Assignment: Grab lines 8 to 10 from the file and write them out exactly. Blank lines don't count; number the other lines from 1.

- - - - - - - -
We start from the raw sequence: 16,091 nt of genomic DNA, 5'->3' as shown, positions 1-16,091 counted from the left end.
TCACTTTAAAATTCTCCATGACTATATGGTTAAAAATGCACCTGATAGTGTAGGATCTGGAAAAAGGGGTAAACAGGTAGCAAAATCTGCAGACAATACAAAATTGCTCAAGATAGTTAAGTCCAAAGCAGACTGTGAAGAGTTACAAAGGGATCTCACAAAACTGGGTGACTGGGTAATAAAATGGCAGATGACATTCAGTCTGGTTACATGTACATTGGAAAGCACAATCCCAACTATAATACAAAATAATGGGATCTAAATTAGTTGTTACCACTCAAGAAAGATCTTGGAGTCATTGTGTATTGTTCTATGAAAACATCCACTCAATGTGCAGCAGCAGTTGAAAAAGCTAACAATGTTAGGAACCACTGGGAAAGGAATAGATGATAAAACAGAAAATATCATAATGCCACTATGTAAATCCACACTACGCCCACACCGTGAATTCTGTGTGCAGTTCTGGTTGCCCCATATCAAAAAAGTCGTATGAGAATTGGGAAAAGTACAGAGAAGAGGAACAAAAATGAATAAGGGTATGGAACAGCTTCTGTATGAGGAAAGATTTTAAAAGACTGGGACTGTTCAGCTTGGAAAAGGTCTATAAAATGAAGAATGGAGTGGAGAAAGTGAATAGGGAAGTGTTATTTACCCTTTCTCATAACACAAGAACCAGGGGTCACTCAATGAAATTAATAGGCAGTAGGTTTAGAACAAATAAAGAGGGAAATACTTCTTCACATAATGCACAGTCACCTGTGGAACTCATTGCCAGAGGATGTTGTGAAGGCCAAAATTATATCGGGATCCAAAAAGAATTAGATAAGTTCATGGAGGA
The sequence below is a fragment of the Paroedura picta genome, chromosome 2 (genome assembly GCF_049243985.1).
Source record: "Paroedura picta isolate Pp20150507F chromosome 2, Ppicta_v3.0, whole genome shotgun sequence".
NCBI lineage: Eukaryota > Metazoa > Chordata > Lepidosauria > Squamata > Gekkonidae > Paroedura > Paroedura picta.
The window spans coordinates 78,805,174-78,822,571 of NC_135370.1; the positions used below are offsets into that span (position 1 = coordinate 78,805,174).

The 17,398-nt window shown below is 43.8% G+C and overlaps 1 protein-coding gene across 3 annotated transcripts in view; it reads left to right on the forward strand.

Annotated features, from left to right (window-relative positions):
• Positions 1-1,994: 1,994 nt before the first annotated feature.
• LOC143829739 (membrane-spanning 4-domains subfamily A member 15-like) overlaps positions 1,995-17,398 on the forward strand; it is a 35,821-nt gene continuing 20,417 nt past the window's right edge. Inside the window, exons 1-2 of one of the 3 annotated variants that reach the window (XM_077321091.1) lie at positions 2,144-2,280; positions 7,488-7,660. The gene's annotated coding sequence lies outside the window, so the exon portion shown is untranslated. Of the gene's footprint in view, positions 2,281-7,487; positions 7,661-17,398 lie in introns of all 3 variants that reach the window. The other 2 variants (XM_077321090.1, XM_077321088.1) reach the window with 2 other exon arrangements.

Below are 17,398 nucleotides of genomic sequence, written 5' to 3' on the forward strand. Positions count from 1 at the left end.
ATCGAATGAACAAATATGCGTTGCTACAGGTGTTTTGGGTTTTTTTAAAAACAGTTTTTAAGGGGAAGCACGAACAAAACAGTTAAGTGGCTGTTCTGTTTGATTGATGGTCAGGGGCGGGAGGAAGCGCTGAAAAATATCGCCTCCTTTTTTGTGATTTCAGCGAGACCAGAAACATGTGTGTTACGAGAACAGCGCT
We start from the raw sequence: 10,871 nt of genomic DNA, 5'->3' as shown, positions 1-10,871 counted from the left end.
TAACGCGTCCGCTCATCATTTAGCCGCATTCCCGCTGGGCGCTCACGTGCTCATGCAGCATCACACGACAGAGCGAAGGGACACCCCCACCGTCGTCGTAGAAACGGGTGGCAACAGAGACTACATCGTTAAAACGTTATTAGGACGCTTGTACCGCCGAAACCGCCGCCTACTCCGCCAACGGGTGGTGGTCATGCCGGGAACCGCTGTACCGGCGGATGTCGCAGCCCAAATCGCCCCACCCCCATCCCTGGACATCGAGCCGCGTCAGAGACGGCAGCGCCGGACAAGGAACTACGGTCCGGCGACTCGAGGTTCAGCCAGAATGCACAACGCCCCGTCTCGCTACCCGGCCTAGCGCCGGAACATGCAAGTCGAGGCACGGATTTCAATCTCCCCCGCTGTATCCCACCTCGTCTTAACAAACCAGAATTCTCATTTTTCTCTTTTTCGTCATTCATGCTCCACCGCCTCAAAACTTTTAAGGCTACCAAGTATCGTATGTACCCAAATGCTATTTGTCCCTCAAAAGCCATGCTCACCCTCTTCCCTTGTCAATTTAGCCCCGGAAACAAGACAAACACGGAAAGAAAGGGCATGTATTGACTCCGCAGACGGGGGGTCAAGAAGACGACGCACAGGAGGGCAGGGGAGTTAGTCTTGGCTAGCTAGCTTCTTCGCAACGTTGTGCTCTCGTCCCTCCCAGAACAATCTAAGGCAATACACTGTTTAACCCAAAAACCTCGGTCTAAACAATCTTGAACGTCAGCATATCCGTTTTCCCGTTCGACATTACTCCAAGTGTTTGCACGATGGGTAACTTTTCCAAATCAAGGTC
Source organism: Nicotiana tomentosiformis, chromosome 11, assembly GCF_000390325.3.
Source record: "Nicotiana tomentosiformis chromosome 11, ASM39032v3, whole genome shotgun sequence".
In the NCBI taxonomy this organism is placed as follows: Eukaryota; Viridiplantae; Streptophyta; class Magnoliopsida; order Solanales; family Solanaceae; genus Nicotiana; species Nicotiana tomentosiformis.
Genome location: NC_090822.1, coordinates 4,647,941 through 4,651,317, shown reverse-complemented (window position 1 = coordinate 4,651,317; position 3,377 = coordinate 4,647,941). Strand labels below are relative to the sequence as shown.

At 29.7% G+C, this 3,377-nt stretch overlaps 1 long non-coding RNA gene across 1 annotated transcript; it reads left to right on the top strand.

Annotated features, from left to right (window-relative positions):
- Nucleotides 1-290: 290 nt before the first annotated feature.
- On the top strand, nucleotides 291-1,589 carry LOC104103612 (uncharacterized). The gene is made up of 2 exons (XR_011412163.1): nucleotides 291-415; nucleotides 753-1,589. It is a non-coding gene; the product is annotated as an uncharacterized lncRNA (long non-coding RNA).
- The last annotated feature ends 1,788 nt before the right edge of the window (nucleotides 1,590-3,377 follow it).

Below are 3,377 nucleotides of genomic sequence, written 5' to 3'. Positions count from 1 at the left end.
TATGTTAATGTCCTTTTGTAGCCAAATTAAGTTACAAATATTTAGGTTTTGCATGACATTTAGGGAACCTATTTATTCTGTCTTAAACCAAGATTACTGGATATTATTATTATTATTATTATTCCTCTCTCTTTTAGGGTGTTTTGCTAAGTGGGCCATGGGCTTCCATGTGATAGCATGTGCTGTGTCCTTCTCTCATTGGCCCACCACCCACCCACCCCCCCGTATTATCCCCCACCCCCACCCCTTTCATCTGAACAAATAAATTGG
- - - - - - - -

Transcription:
Annotated features, from left to right (window-relative positions):
• Positions 1-1,994: 1,994 nt before the first annotated feature.
• LOC143829739 (membrane-spanning 4-domains subfamily A member 15-like) overlaps positions 1,995-17,398 on the forward strand; it is a 35,821-nt gene continuing 20,417 nt past the window's right edge. Inside the window, exons 1-2 of one of the 3 annotated variants that reach the window (XM_077321091.1) lie at positions 2,144-2,280; positions 7,488-7,660. The gene's annotated coding sequence lies outside the window, so the exon portion shown is untranslated. Of the gene's footprint in view, positions 2,281-7,487; positions 7,661-17,398 lie in introns of all 3 variants that reach the window. The other 2 variants (XM_077321090.1, XM_077321088.1) reach the window with 2 other exon arrangements.